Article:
Natasha “T” Miller recites her poetry from memory in front of a snapping crowd at the Fred Meyer Lounge on Feb. 27.
YuCheng Zhang/Senior photographer
A total of 18 students from Linfield’s Theater Art program traveled to Idaho last week for the annual Kennedy Center American College Theater Festival (KCACTF).
Students passionate about theater arts from universities all over the Northwest gathered for an intensive week full of workshops, auditions, performances and interviews.
This was senior, Jenny Layton’s, fourth year attending KCACTF.
Layton has had the opportunity to participate in both the acting and the technical sides involved in theater at this conference.
Seeing the crossover between the two, Layton said that one thing never changes, the energy.
“It is an awesome opportunity to collaborate with people who share the same passion for theater. There is a great level of supportive energy and an awesome atmosphere back stage,” Layton said.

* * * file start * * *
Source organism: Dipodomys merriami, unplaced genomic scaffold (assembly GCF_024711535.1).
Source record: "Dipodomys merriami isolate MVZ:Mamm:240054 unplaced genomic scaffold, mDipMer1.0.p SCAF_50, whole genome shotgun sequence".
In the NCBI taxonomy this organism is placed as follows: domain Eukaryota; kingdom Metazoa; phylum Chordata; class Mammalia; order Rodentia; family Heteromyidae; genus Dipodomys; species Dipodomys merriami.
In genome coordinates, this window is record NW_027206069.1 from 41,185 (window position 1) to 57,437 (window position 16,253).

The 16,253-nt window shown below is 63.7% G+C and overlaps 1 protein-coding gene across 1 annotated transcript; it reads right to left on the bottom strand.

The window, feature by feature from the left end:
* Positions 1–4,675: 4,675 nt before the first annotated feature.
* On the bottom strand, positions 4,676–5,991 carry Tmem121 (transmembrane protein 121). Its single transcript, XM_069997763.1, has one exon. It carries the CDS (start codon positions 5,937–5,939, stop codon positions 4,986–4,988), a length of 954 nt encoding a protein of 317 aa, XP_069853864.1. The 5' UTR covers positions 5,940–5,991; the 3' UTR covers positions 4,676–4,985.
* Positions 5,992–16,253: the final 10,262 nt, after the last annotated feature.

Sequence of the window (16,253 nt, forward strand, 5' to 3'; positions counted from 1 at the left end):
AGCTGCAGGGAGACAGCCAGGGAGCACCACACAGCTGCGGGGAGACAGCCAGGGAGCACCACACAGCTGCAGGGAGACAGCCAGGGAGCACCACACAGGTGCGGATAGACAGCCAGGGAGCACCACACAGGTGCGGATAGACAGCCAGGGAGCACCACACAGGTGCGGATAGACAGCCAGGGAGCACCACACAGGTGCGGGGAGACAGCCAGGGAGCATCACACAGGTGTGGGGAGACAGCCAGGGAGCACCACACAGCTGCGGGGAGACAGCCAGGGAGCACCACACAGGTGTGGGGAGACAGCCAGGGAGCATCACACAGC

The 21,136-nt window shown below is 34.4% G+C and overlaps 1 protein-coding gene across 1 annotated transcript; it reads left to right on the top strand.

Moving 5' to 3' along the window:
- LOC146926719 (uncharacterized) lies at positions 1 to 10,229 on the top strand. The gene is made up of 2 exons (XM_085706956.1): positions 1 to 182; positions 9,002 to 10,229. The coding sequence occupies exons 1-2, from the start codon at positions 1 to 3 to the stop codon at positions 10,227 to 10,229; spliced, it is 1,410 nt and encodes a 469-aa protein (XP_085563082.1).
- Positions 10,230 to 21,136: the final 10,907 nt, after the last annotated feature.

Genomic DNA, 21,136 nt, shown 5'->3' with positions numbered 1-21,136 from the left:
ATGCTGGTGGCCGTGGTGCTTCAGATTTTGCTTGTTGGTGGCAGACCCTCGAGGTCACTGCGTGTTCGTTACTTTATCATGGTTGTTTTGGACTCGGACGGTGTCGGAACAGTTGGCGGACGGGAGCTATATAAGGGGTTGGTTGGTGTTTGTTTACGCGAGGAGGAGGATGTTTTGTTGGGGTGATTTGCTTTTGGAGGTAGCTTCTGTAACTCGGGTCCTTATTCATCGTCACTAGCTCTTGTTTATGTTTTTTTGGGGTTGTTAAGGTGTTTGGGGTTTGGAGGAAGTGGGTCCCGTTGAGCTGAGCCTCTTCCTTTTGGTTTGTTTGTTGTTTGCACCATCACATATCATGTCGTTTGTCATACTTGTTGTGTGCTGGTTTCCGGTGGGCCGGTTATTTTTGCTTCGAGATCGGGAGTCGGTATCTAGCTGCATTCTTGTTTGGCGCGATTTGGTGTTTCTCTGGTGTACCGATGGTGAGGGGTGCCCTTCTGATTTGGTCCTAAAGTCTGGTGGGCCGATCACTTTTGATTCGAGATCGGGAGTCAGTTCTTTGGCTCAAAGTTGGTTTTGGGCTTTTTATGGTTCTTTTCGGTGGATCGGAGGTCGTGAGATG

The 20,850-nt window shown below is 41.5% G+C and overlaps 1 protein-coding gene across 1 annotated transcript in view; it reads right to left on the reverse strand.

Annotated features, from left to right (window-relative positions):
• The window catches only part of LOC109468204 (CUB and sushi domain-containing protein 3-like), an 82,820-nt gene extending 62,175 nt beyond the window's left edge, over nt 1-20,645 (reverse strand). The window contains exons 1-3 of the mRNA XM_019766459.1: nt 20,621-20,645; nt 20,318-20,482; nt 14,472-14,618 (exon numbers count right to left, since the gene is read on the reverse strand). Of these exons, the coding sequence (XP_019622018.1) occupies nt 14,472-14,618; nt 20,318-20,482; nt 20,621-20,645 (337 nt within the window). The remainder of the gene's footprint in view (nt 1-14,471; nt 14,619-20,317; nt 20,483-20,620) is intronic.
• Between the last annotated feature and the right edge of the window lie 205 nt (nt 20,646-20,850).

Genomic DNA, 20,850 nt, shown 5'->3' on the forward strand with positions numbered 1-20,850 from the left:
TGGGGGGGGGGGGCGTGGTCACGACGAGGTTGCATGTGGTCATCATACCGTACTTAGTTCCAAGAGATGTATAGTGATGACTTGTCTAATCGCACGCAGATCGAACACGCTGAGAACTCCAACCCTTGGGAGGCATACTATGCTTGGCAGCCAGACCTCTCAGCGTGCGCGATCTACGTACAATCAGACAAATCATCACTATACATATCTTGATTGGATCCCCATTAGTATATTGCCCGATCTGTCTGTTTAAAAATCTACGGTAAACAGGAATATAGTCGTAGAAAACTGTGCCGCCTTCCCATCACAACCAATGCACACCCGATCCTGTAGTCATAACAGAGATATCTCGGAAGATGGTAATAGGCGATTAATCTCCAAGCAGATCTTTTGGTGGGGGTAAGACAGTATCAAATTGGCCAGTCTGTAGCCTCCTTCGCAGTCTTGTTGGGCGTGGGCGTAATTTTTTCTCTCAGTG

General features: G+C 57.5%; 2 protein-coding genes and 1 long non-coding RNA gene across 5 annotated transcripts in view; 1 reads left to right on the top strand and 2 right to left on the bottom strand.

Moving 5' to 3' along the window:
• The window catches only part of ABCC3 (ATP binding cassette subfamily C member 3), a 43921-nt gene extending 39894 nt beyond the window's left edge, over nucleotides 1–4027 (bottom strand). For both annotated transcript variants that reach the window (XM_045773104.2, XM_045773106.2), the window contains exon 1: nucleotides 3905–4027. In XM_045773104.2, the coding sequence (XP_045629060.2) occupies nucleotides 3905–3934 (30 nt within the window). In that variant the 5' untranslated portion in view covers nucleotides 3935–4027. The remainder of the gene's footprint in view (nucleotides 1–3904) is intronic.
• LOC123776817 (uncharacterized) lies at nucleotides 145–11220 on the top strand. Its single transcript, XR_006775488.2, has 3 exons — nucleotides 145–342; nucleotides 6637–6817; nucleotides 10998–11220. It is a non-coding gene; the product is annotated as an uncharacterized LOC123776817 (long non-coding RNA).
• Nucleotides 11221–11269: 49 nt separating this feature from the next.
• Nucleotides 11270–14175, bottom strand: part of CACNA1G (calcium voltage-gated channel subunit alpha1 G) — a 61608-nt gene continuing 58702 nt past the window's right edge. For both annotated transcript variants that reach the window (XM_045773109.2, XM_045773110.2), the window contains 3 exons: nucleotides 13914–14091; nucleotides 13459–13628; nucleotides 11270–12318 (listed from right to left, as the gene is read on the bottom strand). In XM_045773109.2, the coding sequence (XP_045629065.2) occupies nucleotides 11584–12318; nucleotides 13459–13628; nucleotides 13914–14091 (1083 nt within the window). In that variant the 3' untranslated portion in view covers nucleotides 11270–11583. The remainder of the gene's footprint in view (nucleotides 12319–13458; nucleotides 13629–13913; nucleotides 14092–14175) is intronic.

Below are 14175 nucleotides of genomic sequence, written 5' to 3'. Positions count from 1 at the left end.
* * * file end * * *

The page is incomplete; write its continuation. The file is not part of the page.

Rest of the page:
Layton took home an award for dramaturgical research this year.
After turning in a notebook chalk-full of research completed on a particular script, a professional dramaturge reads through them, giving feedback to all the applicants and chose Layton as runner-up.
Freshman Madilyn Betchel had the opportunity to visit workshops on both acting and tech.
“It was really exciting to hear the people giving the workshops talk about how they got into the field,” Betchel said.
Betchel will be attending the SCI Las Vegas Summer Institute after receiving a Meritorious Achievement Award in stage management.
Betchel said she will be involved in more intensive stage managing workshops, informational sessions and backstage tours during this program.
Eve Brindis / Staff reporter
Eve Brindis can be reached at firstname.lastname@example.org